NFL player turned professor Michael Oriard wants the nerd to get the girl.
In a Friday afternoon lecture to a crowd of about 300, Oriard said society has reverted back to the images of the jock and cheerleader, and that the value of education to a student-athlete has taken a backseat to universities looking to capitalize on athletic teams.
Since the 1950s, the importance of education in college athletics has declined, he said during his Forum Speaker Series presentation.
Oriard played football for the University of Notre Dame and the Kansas City Chiefs. He also wrote seven books about his experiences.
He began as a walk-on at the University of Notre Dame and ended his college football career as an offensive captain, Penn State President Graham Spanier said during his introduction. Oriard played four years with the Kansas City Chiefs while pursuing his Ph.D. in British and American literature at Stanford University.
“Rumor had it that he had to hide his books in the locker room,” Spanier said.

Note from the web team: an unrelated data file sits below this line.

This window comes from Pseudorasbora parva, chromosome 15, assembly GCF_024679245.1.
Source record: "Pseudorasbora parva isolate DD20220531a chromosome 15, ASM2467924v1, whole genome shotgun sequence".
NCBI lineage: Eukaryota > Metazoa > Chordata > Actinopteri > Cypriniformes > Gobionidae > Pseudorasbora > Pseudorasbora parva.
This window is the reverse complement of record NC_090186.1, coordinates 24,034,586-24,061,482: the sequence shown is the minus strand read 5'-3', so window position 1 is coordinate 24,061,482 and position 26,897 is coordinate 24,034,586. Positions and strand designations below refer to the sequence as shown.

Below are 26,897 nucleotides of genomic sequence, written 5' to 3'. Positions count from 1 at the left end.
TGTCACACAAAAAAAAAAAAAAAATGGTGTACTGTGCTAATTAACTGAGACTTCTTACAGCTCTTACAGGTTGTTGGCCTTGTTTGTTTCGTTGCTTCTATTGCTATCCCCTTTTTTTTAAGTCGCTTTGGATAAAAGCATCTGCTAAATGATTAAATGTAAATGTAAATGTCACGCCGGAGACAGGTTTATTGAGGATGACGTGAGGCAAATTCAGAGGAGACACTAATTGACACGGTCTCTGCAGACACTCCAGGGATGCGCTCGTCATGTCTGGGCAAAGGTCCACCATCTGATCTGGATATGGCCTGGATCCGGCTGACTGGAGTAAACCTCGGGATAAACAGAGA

Oriard is now an English professor and the associate dean of the College of Liberal Arts at Oregon State University.
Oriard showed the audience charts of college football revenues, with the top 10 percent earning between $51 million and $87.5 million in one year. He said these revenues create a problem because students cannot capitalize on their own athletic prowess through jersey and memorabilia sales.
“It’s all about money, of course,” he said.
Oriard said he’s not sure student athlete compensation is sufficient because while coaches and athletic coordinators have had an income increase, students have not been given any kind of raise for their efforts.
A focus on revenue is also detrimental because student athletes are not given the same level of education they were in the 1950s because athletes have to spend significantly more time in practice, Oriard said.
“I got the best education the institution offered,” he said, adding that the same education was available for everyone in his generation.
Oriard also commented on the role of football in the culture of higher education.
“We’re in a time when football as we know it is short-lived,” he said.
Since its beginnings, he said, football was a “game to be watched more so than played” and became so popular because it made a shift from an “extra-curricular to a popular spectacle of the media.”
Football has also been a portrayal of class conflict in the past, he said.
Alex Gilliland (freshman-journalism) said he enjoyed Oriard’s presentation because it combined ideas of old and new football culture in America.
“I’m big into sports, and the culture of football is really interesting,” he said.